Now, not only do I have type 1 diabetes, diagnosed in 1979, but I have gastroparesis, which is basically gut paralysis from nerve damage. It is more common for people with type 1 diabetes. I have been living with this for more than 20 years, along with reflux and IBS – so my stomach is often unhappy. My diet has been restricted due to this, for more than a decade. There are many things off the menu for me. I have had one-off incidents of vomiting due to gastroparesis, but not resulting in that persistent low blood glucose. After the event, the gastroenterologist thought this was most likely a more severe gastroparesis incident. It could have been a virus, but I don’t believe so. Over the following weeks, my blood glucose started to become more problematic. It would drop suddenly and I had to reduce a lot of my insulin doses and take to setting 2- 3 alarms overnight to prevent low blood glucose in my sleep. I ate just tomato soup and toast and a little bit of cheese. I lost a lot of weight fast. The specialist said it was too fast. I said, whatever.
I have also lived with anxiety and ADHD, I think since childhood. But ADHD was only recently recognised. I have had anxiety and depression diagnosed since my first baby, in 1993. I experienced PTSD around that time too, through my work in child protection. This led to panic attacks and a form of Agoraphobia. I don’t live like that anymore. Counselling and medication helped me to move through the worst of these times. I don’t have panic attacks anymore, or serious depression. But anxiety is part of my life each and every day. Over the past few years, my social anxiety and anxiety about my body, have become worse, due to the combination of my stomach conditions and diabetes. I prefer to be at home, where I can tend to my daily health needs.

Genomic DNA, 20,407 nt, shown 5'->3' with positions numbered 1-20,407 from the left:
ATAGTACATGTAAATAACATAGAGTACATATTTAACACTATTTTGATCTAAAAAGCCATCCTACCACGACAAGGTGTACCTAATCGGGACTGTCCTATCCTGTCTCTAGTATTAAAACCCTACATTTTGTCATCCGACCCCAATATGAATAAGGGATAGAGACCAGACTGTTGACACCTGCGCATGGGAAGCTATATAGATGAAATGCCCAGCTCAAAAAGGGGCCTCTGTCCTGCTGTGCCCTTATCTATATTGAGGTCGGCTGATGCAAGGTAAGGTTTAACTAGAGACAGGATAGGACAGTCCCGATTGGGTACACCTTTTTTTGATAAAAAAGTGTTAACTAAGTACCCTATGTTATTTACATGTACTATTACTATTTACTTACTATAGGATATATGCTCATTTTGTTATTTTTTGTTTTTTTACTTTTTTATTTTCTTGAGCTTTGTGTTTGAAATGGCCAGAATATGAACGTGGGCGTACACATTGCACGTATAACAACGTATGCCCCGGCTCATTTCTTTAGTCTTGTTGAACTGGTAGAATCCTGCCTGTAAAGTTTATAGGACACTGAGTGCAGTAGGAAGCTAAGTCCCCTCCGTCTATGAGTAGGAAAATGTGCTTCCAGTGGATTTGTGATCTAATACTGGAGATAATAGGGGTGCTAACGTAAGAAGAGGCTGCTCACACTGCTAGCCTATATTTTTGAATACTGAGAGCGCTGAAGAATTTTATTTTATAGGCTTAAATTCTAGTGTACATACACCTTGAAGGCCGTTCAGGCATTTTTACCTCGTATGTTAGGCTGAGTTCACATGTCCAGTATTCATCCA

But after this incident, the anxiety about my diabetes, about my body, were increased. I believe this to be fair enough – don’t you? When I saw the gastroenterologist, he looked at me and said I seemed, “strung out,”. Really? Over the years, he has often written off my physical symptoms – in part because he can not fix them. In part because I do live with anxiety. It is as if my mental illness cancels out the validity of my physical conditions. It is such a kick in the gut, (no pun intended). Being told there is nothing anyone can do for you takes courage to deal with. It takes a person who can make sense of that and get on with being positive and contribute to the world, no matter what. I do all of those things, I just finished my bloody PhD for goodness sakes – but sometimes, I feel scared and worried and bloody terrified. I challenge him to walk in my shoes. And anyway, why the hell is anxiety such a lesser condition, devoid of sympathy, as if it is something you can change with a snap of your fingers?
So, I got on with life, carrying this increased fear and anxiety on my back like a sack of bricks. I carried the fact that my body might have changed for the worse. Then, a month or so ago, it happened again. Just a normal Tuesday night. We were watching television. I had been eating pureed, peeled vegetable soup each night for dinner since the start of the year, with the occasional tin of tomato soup, along with toast, sweet biscuits, bananas and low fat cheese. I was feeling fine and then I started to get an unusual stomach ache. I say unsuual because I get stomach aches in some form every day – partly due to my conditions, partly due to the medication they have me on to deal with it. I felt awful. I decided to go to bed early, because sometimes that sorts things out for me.